COLUMN: National championship hopes depend on road grittiness
All Tom Izzo could do was fold his arms as he watched the Spartans give up a 12-0 run to Ohio State University in the last 1:15 of the first half in Sunday’s 80-64 loss to Ohio State.
Statement-making dunks and uncontested 3-pointers during that run put most of the 17,599 fans in a frenzy at the Schottenstein Center at deafening volumes. All of MSU’s attempts to come back were squashed, every missed opportunity met with thunderous applause.
Even as Ohio State’s lead neared 20 points, Izzo’s arms stayed crossed. Rather than calling timeout, he let them play through the blaring cheers.
He knew as bad as his team wanted it, the crowd wanted it more. That momentum fed the Buckeyes. The end resulted in a hostile crowd in Columbus helping embarrass the top-ranked team in the country.
“The crowd, the environment, we didn’t handle it,” sophomore point guard Cassius Winston said Monday. “So they punched us in the mouth and we didn’t respond. We were kind of humble with it, and that’s what that was. We didn’t come to a visiting game with a lack of focus. We knew they were a good team and we just didn’t handle that run, that push they had well.”
It was the first time all season they had been overrun by adversity, and until the Spartans toughen up in road games, their wishes of winning a National Championship will stay just that. Wishes.
The run to end the first half isn’t what did MSU in— after all, MSU is the best scoring team in the Big Ten, averaging 86.5 points, and the best field-goal percentage defense, 34.2 percent, in the country.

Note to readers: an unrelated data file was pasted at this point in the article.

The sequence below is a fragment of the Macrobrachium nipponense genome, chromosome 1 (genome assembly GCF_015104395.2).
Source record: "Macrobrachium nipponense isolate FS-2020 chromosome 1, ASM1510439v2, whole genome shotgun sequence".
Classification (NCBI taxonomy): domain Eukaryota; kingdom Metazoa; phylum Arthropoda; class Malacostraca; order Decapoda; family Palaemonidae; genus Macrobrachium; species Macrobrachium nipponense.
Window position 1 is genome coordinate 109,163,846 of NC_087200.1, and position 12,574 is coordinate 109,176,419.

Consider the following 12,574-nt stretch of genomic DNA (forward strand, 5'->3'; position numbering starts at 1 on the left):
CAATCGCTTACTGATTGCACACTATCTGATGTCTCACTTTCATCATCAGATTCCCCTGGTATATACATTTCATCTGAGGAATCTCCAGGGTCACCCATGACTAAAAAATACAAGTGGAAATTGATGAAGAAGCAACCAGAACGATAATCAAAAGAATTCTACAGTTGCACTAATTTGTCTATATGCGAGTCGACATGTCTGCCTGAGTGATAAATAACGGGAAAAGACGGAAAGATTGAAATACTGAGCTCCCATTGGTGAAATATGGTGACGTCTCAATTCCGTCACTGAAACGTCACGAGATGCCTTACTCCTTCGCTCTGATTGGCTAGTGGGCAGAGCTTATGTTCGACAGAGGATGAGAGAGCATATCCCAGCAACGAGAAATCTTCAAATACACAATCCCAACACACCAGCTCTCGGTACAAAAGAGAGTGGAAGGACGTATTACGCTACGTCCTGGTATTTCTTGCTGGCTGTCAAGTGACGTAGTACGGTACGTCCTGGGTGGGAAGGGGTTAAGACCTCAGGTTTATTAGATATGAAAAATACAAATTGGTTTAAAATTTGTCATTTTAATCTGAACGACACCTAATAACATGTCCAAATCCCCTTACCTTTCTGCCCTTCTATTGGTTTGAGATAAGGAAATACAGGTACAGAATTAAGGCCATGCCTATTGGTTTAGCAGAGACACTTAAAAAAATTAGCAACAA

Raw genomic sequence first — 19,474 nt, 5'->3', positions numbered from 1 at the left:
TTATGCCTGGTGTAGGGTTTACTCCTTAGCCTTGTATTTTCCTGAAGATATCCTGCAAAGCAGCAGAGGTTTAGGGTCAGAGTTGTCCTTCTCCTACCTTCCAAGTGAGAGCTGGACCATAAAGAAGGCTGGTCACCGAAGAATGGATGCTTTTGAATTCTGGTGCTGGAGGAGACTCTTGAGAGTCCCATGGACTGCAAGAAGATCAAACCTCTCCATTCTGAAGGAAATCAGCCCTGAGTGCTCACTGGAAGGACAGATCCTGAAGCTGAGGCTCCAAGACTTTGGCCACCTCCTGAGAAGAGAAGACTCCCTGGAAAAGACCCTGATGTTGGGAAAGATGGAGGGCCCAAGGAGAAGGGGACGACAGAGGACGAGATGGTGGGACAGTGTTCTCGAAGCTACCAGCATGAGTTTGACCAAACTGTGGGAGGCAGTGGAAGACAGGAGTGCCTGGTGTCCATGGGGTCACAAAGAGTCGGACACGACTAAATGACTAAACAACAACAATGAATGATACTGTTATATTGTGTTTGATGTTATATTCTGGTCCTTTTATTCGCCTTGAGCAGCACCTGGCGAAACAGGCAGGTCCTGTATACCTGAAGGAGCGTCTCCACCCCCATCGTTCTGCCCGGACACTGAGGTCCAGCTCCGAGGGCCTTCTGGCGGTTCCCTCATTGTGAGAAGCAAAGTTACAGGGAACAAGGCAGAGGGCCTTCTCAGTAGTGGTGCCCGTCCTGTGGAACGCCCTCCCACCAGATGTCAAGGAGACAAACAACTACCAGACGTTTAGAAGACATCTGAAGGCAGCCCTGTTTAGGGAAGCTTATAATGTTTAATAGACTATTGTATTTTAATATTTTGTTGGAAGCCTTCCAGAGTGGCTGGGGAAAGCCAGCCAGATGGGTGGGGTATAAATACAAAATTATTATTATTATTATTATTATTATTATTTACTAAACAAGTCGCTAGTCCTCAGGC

It was the fact that Ohio State was fueled by the vigor of the crowd and MSU had nothing to respond with.
“When they continued to get excited off it, that’s just hard,” freshman forward Jaren Jackson Jr. said. “We weren’t tripping off the run. We were pretty level-headed. What set the tone of the second half was the second half itself and that they also kept continuing their run.”
As a top-ranked team, opponents are always trying to knock MSU off its pedestal. Big runs away from the Breslin Center are destined to happen.
“I feel like as a team we have to learn how to deal with those runs,” sophomore shooting guard Joshua Langford said. “Like I said before, we’re always going to get the other team’s best plays and everyone is going to go out there and just play out of their minds. We have to learn to expect it from the beginning of the game."
Struggling on the road has been a theme with this team since I started covering them last year. MSU struggled to put Rutgers away until late in its 62-52 win in Piscataway, N.J., on Dec. 5. Last season, as Izzo mixed and matched a freshmen-filled and injury-riddled starting lineup, they went 2-7 on the road. Six of those losses came in conference games.
When Izzo said his team didn’t play ahead of itself on Sunday, he was spot on. They don’t play like they’re better than their opposition. He teaches this team not to play the name on the opposing jersey, but to play until Izzo is happy.
Which is why he used those moments of pandemonium as a teaching experience.
“That just shows the trust he has in us that we’re going to respond, and we let him down,” sophomore wing Miles Bridges said. “So that’s our fault. But we’ve given the coach a good reason to trust us, so we’re going to continue to learn to not let it happen again.”